I could distribute the RADIUS' server certificate to all clients. But this would counteract the whole reason I want to implement option B.
Let me start by saying it isn't the RADIUS server's certificates you need to distribute, it is the certificate of the CA that signed the RADIUS server certificate. I will get back to this a bit later in the answer.
if I use a self-signed certificate, the user has to manually accept this self signed certificate
Some supplicants won't even accept a self signed server certificate, unless certificate validation is disabled.
But what if I use a certificate signed by a CA (like Let's Encrypt, or any other CA which can be found on most devices) for the RADIUS server? Will the client accept it automatically?
Depends on the supplicant. Some will, others won't. Without some sort of additional configuration (manual, GPO, MDM, etc), I would even go out on a limb to say that vast majority of them will still prompt the user to accept the certificate.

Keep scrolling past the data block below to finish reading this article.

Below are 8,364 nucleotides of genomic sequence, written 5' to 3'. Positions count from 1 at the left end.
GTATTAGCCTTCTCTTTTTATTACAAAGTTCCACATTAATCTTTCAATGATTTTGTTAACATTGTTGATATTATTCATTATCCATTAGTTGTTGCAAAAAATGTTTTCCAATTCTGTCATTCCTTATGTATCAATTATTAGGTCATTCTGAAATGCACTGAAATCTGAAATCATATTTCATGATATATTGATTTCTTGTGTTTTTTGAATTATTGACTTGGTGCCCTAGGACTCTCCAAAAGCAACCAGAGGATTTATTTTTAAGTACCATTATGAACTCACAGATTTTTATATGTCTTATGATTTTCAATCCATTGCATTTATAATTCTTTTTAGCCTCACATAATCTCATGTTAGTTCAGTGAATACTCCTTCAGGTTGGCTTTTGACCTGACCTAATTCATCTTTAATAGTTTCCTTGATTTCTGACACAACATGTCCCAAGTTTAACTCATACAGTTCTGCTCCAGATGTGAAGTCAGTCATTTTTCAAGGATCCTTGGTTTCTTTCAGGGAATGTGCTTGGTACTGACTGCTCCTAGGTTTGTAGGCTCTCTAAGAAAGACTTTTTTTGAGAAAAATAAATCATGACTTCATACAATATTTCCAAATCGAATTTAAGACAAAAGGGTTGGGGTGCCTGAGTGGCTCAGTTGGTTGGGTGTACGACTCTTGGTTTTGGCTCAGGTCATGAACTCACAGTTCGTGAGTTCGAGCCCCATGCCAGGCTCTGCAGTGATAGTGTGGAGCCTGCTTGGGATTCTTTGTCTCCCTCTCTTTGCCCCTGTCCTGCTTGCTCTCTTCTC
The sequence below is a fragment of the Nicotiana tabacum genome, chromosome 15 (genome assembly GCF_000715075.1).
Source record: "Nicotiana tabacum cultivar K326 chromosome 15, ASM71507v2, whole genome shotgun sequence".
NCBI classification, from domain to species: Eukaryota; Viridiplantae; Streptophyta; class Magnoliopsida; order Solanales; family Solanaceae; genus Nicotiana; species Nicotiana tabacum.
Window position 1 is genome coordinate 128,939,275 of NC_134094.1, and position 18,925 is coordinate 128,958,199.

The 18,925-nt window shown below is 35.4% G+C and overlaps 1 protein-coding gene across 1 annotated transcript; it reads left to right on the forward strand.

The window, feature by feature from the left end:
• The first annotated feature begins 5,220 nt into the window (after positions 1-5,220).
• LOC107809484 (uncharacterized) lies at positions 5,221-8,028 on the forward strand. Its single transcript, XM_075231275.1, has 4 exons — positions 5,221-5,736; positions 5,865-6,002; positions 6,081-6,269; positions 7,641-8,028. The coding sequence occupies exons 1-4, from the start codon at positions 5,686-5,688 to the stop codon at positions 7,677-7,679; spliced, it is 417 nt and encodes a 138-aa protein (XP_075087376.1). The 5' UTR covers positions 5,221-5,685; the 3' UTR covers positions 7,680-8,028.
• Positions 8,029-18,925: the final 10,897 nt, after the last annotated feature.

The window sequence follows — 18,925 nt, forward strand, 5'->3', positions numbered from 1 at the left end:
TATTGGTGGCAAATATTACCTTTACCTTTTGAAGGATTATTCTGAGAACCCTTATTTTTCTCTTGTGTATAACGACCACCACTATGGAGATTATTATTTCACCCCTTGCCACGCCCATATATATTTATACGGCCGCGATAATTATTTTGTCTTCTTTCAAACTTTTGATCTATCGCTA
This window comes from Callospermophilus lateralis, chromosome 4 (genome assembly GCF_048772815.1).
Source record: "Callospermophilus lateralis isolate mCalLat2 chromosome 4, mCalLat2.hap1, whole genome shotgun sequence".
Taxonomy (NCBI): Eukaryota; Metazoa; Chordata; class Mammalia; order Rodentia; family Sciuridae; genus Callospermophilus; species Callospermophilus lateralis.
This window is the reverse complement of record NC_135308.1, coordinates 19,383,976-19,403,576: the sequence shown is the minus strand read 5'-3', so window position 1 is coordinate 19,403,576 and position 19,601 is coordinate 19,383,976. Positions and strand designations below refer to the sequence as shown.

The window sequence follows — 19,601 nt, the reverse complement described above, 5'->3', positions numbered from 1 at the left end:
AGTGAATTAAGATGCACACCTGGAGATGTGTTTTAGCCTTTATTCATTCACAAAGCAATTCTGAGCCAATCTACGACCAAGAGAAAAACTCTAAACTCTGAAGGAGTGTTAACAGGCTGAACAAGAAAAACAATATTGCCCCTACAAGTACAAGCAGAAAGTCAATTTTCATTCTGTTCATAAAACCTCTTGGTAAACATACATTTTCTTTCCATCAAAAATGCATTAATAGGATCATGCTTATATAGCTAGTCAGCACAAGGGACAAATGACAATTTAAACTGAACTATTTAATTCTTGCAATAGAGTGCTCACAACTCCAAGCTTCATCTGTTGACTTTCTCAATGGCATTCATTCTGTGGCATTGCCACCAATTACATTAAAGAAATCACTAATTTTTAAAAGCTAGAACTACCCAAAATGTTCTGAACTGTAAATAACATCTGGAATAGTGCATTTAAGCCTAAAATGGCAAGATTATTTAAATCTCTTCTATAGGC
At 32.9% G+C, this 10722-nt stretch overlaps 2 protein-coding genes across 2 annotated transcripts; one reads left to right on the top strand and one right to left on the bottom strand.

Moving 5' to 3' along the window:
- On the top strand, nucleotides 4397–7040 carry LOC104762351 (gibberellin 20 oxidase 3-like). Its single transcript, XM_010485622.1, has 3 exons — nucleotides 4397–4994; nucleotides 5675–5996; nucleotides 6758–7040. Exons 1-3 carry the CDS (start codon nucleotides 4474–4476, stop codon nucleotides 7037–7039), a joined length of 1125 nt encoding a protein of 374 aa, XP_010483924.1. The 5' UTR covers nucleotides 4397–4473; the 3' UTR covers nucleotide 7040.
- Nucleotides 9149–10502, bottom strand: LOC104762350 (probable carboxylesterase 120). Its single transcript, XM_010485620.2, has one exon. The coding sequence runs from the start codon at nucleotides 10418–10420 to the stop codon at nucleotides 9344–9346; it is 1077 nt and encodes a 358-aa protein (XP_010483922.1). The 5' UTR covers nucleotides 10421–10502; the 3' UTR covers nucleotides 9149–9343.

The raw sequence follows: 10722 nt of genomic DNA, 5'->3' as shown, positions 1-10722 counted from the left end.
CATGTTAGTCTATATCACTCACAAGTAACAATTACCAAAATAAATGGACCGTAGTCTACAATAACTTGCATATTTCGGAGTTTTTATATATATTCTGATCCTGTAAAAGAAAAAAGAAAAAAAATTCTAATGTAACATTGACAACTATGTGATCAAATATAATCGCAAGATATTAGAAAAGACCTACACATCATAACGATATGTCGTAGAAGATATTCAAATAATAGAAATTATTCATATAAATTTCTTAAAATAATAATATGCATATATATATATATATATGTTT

What stops an attacker to go to the same public CA and obtain a valid certificate for himself? (Is there a way to specify to accept only certificates for a certain domain?)
Same public CA? Pick one that does a reasonable attempt to validate you are the domain owner before generating a certificate.
However, that is beside the point as a valid certificate from any major CA will often provide the same "assurance" (if the EAP supplicant uses any known valid CA) and it may be easier for an attacker to get a valid certificate from a different CA from the one where you get yours (if your CA already has legitimate contacts for your organization, it is likely they will use those to validate the request).